In many cases, data protection in companies is still a subordinate issue. On the one hand, this is due to the fact that companies are not sufficiently informed about what data protection means in a company in detail. On the other hand, it is also because data protection is a rather unpopular and possibly an annoying topic in the company. But not only with the GDPR, companies of all sizes have an obligation to implement extensive processes and guidelines to enable data subjects to have more control over their personal data.



  1. Data protection

Data protection is generally understood to mean the protection of all information that is not intended to be freely available to the general public. This primarily refers to personal data, i.e. data that is directly related to a person. This includes personal and private information, but also data about things or certain relationships. There is an obligation to collect only the necessary minimum of personal data and to protect it from access by third parties. Because everyone has the right to determine for themselves who they want to make their own data accessible to, which data they want to make available to third parties and also when they want to make them accessible to third parties. This applies to both the data of customers, employees and the data of business partners

  1. Conflict area between data protection and advertising: what you need to consider

Since the new GDPR, what do I have to pay attention to in terms of data protection in the company when I advertise products and services? How can I address customers and prospects? Do I have to get consent or not? The GDPR does not contain any explicit regulation on the subject of advertising, but there are still a few points to consider:

a.  Safeguarding legitimate interests

Personal data may then be used for advertising purposes if they are necessary to “safeguard legitimate interests” of the company and there is no “overriding interest” of those affected. It can generally be assumed that there are “legitimate interests” in direct mail Easier to contact interested parties, but this must now be more strictly documented in individual cases than before.

b.  Emails and calls

There are no changes in terms of e-mail and telephone acquisition: In Germany, these are regulated in the Act against Unfair Competition (UWG), which remains in force. Thus, for advertising by telephone and e-mail (also for newsletters), the recipient’s express consent is required.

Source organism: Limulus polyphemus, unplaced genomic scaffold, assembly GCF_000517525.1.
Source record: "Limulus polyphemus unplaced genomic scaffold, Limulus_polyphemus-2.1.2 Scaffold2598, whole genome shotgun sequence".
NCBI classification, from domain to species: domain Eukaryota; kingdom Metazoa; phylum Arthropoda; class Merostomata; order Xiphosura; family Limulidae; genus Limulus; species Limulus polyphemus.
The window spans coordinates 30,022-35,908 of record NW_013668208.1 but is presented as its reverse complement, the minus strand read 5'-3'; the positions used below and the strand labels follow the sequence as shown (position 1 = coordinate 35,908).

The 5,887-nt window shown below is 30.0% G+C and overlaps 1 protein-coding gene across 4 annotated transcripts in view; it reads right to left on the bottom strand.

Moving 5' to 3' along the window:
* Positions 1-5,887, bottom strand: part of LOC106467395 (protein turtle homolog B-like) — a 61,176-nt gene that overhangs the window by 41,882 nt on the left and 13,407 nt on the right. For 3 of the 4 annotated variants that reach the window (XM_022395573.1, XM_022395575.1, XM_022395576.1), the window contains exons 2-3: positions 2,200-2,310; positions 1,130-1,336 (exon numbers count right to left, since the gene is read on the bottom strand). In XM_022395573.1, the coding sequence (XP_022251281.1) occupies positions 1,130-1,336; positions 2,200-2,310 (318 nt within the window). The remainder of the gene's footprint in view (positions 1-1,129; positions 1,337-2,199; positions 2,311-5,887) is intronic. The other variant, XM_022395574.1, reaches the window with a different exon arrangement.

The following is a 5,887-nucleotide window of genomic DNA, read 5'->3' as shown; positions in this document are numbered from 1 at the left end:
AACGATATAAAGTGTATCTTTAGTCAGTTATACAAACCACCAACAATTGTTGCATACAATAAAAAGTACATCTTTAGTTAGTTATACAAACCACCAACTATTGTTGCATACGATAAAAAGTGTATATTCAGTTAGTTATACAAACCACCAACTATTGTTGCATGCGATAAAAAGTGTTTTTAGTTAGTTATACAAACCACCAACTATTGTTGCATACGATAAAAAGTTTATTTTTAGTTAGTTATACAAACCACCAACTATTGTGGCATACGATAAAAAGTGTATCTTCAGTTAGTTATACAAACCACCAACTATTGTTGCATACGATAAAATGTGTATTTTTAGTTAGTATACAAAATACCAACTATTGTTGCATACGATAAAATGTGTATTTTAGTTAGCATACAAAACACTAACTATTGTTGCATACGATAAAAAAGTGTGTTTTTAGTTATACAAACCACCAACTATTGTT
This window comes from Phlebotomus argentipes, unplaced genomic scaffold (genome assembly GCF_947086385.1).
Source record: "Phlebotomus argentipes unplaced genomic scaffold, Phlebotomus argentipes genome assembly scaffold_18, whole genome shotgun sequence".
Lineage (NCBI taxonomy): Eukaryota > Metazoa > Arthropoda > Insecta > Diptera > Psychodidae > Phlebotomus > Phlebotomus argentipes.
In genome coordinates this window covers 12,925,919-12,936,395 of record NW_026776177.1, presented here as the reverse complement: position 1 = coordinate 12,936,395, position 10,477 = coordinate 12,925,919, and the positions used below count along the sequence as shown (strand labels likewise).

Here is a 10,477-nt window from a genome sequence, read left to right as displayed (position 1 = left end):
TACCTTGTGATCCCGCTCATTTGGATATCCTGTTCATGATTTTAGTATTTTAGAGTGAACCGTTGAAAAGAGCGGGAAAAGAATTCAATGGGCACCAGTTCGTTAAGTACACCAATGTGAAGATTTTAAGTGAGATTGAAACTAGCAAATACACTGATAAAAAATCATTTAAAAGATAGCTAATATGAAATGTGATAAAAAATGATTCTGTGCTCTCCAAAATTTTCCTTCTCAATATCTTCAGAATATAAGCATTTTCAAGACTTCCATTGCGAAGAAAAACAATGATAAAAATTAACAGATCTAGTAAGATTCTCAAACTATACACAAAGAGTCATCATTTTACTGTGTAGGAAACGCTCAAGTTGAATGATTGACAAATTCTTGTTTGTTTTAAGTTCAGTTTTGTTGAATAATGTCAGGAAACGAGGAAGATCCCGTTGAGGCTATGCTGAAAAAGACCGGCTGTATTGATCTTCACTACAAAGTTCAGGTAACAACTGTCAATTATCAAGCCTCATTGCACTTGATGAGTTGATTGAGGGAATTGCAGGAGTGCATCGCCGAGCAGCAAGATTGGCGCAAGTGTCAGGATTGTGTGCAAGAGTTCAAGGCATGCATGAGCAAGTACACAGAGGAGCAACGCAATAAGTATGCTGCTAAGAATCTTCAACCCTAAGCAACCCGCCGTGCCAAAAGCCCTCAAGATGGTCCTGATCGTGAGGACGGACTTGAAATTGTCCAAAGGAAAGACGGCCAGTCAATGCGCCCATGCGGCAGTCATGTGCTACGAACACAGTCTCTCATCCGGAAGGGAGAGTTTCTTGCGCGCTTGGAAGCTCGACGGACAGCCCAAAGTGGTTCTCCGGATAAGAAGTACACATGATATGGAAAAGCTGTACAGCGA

c.  Newsletter

In contrast to existing customers, new customers always require consent to receive the newsletter. The double opt-in procedure must be used for consent. So when users register for your newsletter, you have to inform on the registration form to whom and for what purpose the data will be transmitted. A reference to your privacy policy, in which you provide this information, is sufficient here.

d.  Right to object

If an addressee objects to receiving advertising, this must be taken into account without any ifs or buts. You must therefore indicate your right of objection right from the start if you want to use data (also) for direct mail.

In summary, one can say that the GDPR has changed little in terms of advertising, but more in how the data of the advertising recipients are processed and stored. What has changed, however, is that significantly higher fines and sanctions are imposed in the event of violations. In any case, it is advisable to re-examine the advertising measures in terms of data protection in your company.

  1. Technical and organizational measures (TOM) for data protection in the company

According to the GDPR, anyone who processes personal data must “take appropriate technical and organizational measures to ensure a level of protection appropriate to the risk”.

Technical measures relate to the data processing process as such. This refers to measures that can be physically implemented, for example by installing an alarm system. Organizational measures, on the other hand, relate to the framework conditions of the data processing process. In doing so, specifications and instructions are defined that serve to ensure that employees comply with data protection.

However, the GDPR does not name any specific instructions, but rather describes data protection goals. In addition, the GDPR leaves it at your own discretion which and how many technical organizational measures you take.

The all decisive criterion with the GDPR is the risk of your data processing for the data subjects. The riskier your processing of personal data, the more you have to do for data protection and data security.

For this reason, detailed documentation of the measures taken in your company on the following points is expected:

  • Pseudonymization
  • Encryption
  • Confidentiality
  • Integrity
  • Availability
  • Resilience of the systems
  • Recovery of data
  • Review, assessment and evaluation
  • Instruction of subordinate employees